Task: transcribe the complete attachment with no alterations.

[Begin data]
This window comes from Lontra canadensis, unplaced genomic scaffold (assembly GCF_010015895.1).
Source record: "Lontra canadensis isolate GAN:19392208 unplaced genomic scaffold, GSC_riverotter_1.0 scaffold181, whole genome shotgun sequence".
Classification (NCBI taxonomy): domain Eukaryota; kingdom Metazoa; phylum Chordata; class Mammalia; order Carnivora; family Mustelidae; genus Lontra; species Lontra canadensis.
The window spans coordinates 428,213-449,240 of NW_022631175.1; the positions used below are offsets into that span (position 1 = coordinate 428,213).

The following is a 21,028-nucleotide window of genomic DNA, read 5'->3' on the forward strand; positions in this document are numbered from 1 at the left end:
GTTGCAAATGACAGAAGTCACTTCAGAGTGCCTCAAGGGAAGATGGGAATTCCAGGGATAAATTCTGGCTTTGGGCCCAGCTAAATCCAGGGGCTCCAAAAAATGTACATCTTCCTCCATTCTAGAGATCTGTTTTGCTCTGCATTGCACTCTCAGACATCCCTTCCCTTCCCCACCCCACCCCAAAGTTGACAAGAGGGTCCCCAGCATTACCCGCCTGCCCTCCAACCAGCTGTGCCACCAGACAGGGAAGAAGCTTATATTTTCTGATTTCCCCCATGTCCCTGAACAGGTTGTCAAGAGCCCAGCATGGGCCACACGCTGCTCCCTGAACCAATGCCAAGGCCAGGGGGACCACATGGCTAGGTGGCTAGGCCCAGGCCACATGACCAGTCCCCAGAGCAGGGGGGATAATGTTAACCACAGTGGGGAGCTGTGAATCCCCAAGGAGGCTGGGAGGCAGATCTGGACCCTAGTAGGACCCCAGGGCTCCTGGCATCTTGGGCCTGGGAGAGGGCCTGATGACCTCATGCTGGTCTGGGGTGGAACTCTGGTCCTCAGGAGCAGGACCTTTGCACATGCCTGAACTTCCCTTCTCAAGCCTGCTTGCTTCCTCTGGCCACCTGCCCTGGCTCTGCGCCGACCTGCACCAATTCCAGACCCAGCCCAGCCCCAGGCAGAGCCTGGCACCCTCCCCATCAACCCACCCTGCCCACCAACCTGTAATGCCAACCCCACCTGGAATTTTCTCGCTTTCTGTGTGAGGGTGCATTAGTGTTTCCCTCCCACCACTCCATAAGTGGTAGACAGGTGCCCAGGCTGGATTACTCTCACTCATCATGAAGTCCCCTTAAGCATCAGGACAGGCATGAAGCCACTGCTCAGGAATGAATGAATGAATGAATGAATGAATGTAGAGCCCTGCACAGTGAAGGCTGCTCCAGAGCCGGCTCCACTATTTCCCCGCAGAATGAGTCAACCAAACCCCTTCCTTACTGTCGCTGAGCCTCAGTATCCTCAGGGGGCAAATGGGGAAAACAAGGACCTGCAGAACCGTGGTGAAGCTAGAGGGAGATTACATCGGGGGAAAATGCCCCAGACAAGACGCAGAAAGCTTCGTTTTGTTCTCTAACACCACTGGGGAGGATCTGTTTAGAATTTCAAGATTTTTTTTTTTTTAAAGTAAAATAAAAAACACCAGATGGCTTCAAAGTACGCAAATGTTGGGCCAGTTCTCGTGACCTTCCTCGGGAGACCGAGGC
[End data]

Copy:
This window comes from Lontra canadensis, unplaced genomic scaffold (assembly GCF_010015895.1).
Source record: "Lontra canadensis isolate GAN:19392208 unplaced genomic scaffold, GSC_riverotter_1.0 scaffold181, whole genome shotgun sequence".
Classification (NCBI taxonomy): domain Eukaryota; kingdom Metazoa; phylum Chordata; class Mammalia; order Carnivora; family Mustelidae; genus Lontra; species Lontra canadensis.
The window spans coordinates 428,213-449,240 of NW_022631175.1; the positions used below are offsets into that span (position 1 = coordinate 428,213).

The following is a 21,028-nucleotide window of genomic DNA, read 5'->3' on the forward strand; positions in this document are numbered from 1 at the left end:
GTTGCAAATGACAGAAGTCACTTCAGAGTGCCTCAAGGGAAGATGGGAATTCCAGGGATAAATTCTGGCTTTGGGCCCAGCTAAATCCAGGGGCTCCAAAAAATGTACATCTTCCTCCATTCTAGAGATCTGTTTTGCTCTGCATTGCACTCTCAGACATCCCTTCCCTTCCCCACCCCACCCCAAAGTTGACAAGAGGGTCCCCAGCATTACCCGCCTGCCCTCCAACCAGCTGTGCCACCAGACAGGGAAGAAGCTTATATTTTCTGATTTCCCCCATGTCCCTGAACAGGTTGTCAAGAGCCCAGCATGGGCCACACGCTGCTCCCTGAACCAATGCCAAGGCCAGGGGGACCACATGGCTAGGTGGCTAGGCCCAGGCCACATGACCAGTCCCCAGAGCAGGGGGGATAATGTTAACCACAGTGGGGAGCTGTGAATCCCCAAGGAGGCTGGGAGGCAGATCTGGACCCTAGTAGGACCCCAGGGCTCCTGGCATCTTGGGCCTGGGAGAGGGCCTGATGACCTCATGCTGGTCTGGGGTGGAACTCTGGTCCTCAGGAGCAGGACCTTTGCACATGCCTGAACTTCCCTTCTCAAGCCTGCTTGCTTCCTCTGGCCACCTGCCCTGGCTCTGCGCCGACCTGCACCAATTCCAGACCCAGCCCAGCCCCAGGCAGAGCCTGGCACCCTCCCCATCAACCCACCCTGCCCACCAACCTGTAATGCCAACCCCACCTGGAATTTTCTCGCTTTCTGTGTGAGGGTGCATTAGTGTTTCCCTCCCACCACTCCATAAGTGGTAGACAGGTGCCCAGGCTGGATTACTCTCACTCATCATGAAGTCCCCTTAAGCATCAGGACAGGCATGAAGCCACTGCTCAGGAATGAATGAATGAATGAATGAATGAATGTAGAGCCCTGCACAGTGAAGGCTGCTCCAGAGCCGGCTCCACTATTTCCCCGCAGAATGAGTCAACCAAACCCCTTCCTTACTGTCGCTGAGCCTCAGTATCCTCAGGGGGCAAATGGGGAAAACAAGGACCTGCAGAACCGTGGTGAAGCTAGAGGGAGATTACATCGGGGGAAAATGCCCCAGACAAGACGCAGAAAGCTTCGTTTTGTTCTCTAACACCACTGGGGAGGATCTGTTTAGAATTTCAAGATTTTTTTTTTTTTAAAGTAAAATAAAAAACACCAGATGGCTTCAAAGTACGCAAATGTTGGGCCAGTTCTCGTGACCTTCCTCGGGAGACCGAGGC